4. Who are your readers and how are you interacting with them? How is youraudience similar to and/or different from that of the traditional poet's?

    I teach New Media Poetry and also traditional poetry workshops. I also give e-readings and traditional readings. The audience isn't the same, but there is a lot of cross-over. It is much harder to give an e-reading because of equipment issues, but if done well, people always have lots of appreciation and/or questions. If traditional writers had better access to and knowledge of the new media works, there would be even more--appreciation and questions. There is a process of learning to read these works that isn't being taught. It's dive-in and learn-to-swim fast. Not everyone is comfortable. I find traditional MFA writing students very alive to the issues that e-poetry brings up, very appreciative of certain works, and very eager to "dive in," if they are given a chance and given support.

  5. What excites you about this new medium for poetry? And what particular drawbacks (if any) does working with electronic technology present?

    Poetry wants to get off the page, where it once always was--in the voice, in the life of the community, on the walls of the cities, as part of performance that includes music and spectacle and dance--the Greek tragedies, for instance. Now there are entirely new ways for it to do this. The position of the reader, who is sometimes a possible collaborator, has shifted. This is just one shift in a long history of shifts in reading. We don't really know the "future of reading," but we know it will be different. The fact that all the arts can be represented digitally--and not just the arts obviously--makes a big difference today.

    The drawbacks of working with technology is that technology is not oriented to the user who is an artist or one who reads for enjoyment and nourishment. Marjorie Luesebrink's "Mirror" piece makes specific a lot of the aspects of technology--its extremely brief lifetime, its lack of backward compatibility, its lack of compatibility with rival technologies, etc.--that make life difficult.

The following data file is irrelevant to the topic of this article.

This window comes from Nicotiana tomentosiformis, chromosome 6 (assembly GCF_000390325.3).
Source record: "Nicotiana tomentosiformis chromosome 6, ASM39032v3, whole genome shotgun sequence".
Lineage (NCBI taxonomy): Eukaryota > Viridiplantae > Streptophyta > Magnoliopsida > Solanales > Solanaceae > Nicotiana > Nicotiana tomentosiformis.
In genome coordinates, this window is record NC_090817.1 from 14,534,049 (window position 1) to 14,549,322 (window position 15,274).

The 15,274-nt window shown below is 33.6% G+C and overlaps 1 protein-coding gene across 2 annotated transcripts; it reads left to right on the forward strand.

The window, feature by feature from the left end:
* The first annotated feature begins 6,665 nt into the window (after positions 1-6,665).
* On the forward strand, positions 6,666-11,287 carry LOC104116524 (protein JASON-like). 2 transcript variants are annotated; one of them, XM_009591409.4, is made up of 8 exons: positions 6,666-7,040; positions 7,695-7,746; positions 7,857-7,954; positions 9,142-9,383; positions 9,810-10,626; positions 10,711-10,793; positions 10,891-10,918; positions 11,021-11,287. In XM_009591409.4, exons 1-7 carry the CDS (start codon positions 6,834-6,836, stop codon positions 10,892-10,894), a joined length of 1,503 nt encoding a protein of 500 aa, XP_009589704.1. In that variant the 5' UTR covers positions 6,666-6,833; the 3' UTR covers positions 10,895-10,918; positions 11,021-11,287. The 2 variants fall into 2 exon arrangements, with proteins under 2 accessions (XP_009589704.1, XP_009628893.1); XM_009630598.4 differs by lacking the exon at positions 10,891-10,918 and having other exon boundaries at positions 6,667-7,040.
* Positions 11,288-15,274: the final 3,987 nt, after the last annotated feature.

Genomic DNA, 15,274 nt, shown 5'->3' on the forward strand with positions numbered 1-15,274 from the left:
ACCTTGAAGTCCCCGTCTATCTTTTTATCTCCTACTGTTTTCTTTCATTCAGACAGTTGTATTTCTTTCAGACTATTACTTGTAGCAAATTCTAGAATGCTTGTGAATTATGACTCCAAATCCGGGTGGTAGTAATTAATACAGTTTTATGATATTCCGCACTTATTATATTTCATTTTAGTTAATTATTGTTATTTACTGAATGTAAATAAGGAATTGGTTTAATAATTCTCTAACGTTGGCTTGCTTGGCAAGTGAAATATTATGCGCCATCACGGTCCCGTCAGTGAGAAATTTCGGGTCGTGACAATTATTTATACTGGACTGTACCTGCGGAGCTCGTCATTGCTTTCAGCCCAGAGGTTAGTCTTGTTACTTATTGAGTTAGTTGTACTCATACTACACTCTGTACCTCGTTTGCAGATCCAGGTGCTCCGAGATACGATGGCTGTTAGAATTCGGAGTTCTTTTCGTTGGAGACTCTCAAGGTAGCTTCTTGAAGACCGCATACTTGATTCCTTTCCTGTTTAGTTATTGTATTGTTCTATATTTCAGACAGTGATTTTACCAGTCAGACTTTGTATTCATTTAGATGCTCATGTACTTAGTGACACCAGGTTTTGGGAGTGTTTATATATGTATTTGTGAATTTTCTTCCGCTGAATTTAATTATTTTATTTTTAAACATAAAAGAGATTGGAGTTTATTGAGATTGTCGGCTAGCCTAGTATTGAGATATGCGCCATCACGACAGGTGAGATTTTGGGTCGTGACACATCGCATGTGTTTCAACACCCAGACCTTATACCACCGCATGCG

6. How are you integrating/embracing other media such as sound, animation, and navigation?

    By using software such as Flash and Director where this can be programmed from within. Also, part of the project of design is exactly this issue.

  7. What kind of aesthetic is emerging in the field?

    Many, many aesthetics are emerging. One central rivalry at the moment is between works that are more narrative and those that are more game-like.

  8. What do you think the future holds for e-poets and e-poetry?

    Nothing guaranteed. For those who have been involved with drama and the ethic of performance, who realize that what happens happens here, now, only, and has a special non-reproducible magic, this lack of guarantee is familiar. People whose art involves improvisation also experience this. I think the world is subtly, or not so subtly, shifting--what we think is real is shifting. An Australian artist at Siggraph told how he was taken to task by some Northern Europeans for having overly bright colors in his digital works, that looked to them artificial. In fact it was a digital photograph that he had held up in front of the very beachfront photographed, and people looking on were fooled by it. The Europeans' idea of visual reality had been trained by the smog they always saw through. Each of us has our own material reality, very specific, in this sense. Our audiences are increasingly available over a huge network that has its own emergent behaviors. Artists and poets need to understand a lot more about each of those truths.

Please cite this article as Currents in Electronic Literacy Fall 2001 (5),